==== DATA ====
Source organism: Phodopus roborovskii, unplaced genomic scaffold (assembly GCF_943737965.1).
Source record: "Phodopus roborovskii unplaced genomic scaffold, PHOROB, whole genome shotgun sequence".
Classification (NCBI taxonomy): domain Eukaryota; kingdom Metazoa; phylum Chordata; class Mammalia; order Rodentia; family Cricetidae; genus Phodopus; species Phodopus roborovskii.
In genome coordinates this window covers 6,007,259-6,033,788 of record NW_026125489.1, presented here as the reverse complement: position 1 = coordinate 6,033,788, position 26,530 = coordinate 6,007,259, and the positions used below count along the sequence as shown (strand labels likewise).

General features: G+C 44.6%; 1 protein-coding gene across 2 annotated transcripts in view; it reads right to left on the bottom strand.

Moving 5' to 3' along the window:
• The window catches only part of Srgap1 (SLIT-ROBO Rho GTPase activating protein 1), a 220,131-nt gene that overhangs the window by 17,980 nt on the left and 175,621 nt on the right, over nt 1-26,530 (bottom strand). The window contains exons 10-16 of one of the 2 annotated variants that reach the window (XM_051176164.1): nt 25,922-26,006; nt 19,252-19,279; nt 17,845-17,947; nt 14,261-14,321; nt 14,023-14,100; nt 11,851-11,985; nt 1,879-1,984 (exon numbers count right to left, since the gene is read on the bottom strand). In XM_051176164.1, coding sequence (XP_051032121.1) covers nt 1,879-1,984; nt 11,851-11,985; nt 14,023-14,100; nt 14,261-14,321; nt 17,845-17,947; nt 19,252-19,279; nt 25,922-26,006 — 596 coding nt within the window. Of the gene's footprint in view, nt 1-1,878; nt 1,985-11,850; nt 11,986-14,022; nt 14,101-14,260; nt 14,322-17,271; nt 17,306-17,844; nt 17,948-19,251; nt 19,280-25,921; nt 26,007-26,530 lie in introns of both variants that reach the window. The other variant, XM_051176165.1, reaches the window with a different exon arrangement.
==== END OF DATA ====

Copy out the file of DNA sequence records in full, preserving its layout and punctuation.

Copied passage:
Source organism: Phodopus roborovskii, unplaced genomic scaffold (assembly GCF_943737965.1).
Source record: "Phodopus roborovskii unplaced genomic scaffold, PHOROB, whole genome shotgun sequence".
Classification (NCBI taxonomy): domain Eukaryota; kingdom Metazoa; phylum Chordata; class Mammalia; order Rodentia; family Cricetidae; genus Phodopus; species Phodopus roborovskii.
In genome coordinates this window covers 6,007,259-6,033,788 of record NW_026125489.1, presented here as the reverse complement: position 1 = coordinate 6,033,788, position 26,530 = coordinate 6,007,259, and the positions used below count along the sequence as shown (strand labels likewise).

General features: G+C 44.6%; 1 protein-coding gene across 2 annotated transcripts in view; it reads right to left on the bottom strand.

Moving 5' to 3' along the window:
• The window catches only part of Srgap1 (SLIT-ROBO Rho GTPase activating protein 1), a 220,131-nt gene that overhangs the window by 17,980 nt on the left and 175,621 nt on the right, over nt 1-26,530 (bottom strand). The window contains exons 10-16 of one of the 2 annotated variants that reach the window (XM_051176164.1): nt 25,922-26,006; nt 19,252-19,279; nt 17,845-17,947; nt 14,261-14,321; nt 14,023-14,100; nt 11,851-11,985; nt 1,879-1,984 (exon numbers count right to left, since the gene is read on the bottom strand). In XM_051176164.1, coding sequence (XP_051032121.1) covers nt 1,879-1,984; nt 11,851-11,985; nt 14,023-14,100; nt 14,261-14,321; nt 17,845-17,947; nt 19,252-19,279; nt 25,922-26,006 — 596 coding nt within the window. Of the gene's footprint in view, nt 1-1,878; nt 1,985-11,850; nt 11,986-14,022; nt 14,101-14,260; nt 14,322-17,271; nt 17,306-17,844; nt 17,948-19,251; nt 19,280-25,921; nt 26,007-26,530 lie in introns of both variants that reach the window. The other variant, XM_051176165.1, reaches the window with a different exon arrangement.